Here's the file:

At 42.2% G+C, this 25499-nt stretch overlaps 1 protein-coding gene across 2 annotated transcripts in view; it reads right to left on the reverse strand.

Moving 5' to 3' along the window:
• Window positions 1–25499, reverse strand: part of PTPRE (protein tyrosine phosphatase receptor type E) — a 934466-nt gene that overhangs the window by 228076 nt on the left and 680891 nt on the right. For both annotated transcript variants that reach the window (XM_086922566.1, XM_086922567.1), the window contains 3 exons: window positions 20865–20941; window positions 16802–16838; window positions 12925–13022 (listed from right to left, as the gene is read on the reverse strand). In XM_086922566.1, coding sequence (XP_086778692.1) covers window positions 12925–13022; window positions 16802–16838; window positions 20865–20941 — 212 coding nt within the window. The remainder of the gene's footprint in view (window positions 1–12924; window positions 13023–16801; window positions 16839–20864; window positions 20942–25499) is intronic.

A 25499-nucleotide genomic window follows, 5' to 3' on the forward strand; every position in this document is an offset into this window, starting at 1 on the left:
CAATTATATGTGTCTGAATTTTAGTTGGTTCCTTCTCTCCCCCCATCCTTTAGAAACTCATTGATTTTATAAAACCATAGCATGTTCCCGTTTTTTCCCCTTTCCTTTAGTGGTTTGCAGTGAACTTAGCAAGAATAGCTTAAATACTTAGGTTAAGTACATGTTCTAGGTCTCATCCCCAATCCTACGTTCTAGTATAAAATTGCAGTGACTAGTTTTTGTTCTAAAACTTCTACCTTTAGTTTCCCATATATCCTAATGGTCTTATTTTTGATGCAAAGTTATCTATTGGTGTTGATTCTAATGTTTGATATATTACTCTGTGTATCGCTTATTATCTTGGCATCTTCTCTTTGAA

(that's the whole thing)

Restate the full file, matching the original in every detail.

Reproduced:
At 42.2% G+C, this 25499-nt stretch overlaps 1 protein-coding gene across 2 annotated transcripts in view; it reads right to left on the reverse strand.

Moving 5' to 3' along the window:
• Window positions 1–25499, reverse strand: part of PTPRE (protein tyrosine phosphatase receptor type E) — a 934466-nt gene that overhangs the window by 228076 nt on the left and 680891 nt on the right. For both annotated transcript variants that reach the window (XM_086922566.1, XM_086922567.1), the window contains 3 exons: window positions 20865–20941; window positions 16802–16838; window positions 12925–13022 (listed from right to left, as the gene is read on the reverse strand). In XM_086922566.1, coding sequence (XP_086778692.1) covers window positions 12925–13022; window positions 16802–16838; window positions 20865–20941 — 212 coding nt within the window. The remainder of the gene's footprint in view (window positions 1–12924; window positions 13023–16801; window positions 16839–20864; window positions 20942–25499) is intronic.

A 25499-nucleotide genomic window follows, 5' to 3' on the forward strand; every position in this document is an offset into this window, starting at 1 on the left:
CAATTATATGTGTCTGAATTTTAGTTGGTTCCTTCTCTCCCCCCATCCTTTAGAAACTCATTGATTTTATAAAACCATAGCATGTTCCCGTTTTTTCCCCTTTCCTTTAGTGGTTTGCAGTGAACTTAGCAAGAATAGCTTAAATACTTAGGTTAAGTACATGTTCTAGGTCTCATCCCCAATCCTACGTTCTAGTATAAAATTGCAGTGACTAGTTTTTGTTCTAAAACTTCTACCTTTAGTTTCCCATATATCCTAATGGTCTTATTTTTGATGCAAAGTTATCTATTGGTGTTGATTCTAATGTTTGATATATTACTCTGTGTATCGCTTATTATCTTGGCATCTTCTCTTTGAA